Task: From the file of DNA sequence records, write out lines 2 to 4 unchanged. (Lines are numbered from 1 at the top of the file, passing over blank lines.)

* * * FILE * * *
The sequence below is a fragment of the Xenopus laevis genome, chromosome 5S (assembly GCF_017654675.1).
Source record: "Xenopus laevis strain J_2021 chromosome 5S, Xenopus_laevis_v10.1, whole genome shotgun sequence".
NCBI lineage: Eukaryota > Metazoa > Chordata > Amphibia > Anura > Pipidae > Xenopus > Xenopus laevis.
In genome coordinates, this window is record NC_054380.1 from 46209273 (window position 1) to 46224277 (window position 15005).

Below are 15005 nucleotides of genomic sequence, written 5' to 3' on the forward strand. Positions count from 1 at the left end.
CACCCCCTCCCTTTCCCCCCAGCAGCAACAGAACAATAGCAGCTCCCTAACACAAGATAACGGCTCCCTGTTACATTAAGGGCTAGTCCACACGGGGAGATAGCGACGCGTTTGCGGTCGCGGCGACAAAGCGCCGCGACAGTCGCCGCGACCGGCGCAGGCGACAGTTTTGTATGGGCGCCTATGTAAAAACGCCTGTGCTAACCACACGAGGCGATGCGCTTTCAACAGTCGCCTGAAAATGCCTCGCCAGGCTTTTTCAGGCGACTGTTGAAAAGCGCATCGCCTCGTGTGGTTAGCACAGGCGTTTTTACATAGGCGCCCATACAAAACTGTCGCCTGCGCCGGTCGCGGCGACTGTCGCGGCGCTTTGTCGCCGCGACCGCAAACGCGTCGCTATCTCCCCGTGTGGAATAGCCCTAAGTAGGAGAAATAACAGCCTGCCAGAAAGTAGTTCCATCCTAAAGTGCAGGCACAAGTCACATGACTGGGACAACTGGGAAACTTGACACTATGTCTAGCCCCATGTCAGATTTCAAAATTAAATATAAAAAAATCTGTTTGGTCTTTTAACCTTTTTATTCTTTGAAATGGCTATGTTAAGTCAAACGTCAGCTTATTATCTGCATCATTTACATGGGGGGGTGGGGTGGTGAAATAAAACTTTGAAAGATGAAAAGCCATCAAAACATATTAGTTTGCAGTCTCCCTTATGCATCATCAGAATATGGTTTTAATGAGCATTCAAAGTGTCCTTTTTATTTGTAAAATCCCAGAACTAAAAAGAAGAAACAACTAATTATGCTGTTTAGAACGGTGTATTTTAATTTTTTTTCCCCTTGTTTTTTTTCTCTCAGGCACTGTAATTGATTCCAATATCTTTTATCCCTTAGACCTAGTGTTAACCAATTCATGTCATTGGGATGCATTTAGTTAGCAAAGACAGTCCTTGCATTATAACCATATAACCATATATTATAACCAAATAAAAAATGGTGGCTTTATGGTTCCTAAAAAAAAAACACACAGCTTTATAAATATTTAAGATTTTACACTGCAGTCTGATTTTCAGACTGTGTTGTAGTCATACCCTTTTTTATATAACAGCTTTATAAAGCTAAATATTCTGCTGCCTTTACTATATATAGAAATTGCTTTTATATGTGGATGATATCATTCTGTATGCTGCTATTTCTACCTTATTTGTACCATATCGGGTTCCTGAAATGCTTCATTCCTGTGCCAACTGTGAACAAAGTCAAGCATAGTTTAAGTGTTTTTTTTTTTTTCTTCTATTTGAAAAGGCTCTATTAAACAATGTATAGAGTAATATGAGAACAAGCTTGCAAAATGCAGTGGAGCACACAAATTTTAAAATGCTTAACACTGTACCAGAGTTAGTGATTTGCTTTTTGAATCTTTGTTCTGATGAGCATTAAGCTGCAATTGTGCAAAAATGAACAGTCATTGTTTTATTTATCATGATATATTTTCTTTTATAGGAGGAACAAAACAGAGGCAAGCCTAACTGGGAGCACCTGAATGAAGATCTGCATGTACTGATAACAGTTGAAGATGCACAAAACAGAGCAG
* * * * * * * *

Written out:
Source record: "Xenopus laevis strain J_2021 chromosome 5S, Xenopus_laevis_v10.1, whole genome shotgun sequence".
NCBI lineage: Eukaryota > Metazoa > Chordata > Amphibia > Anura > Pipidae > Xenopus > Xenopus laevis.
In genome coordinates, this window is record NC_054380.1 from 46209273 (window position 1) to 46224277 (window position 15005).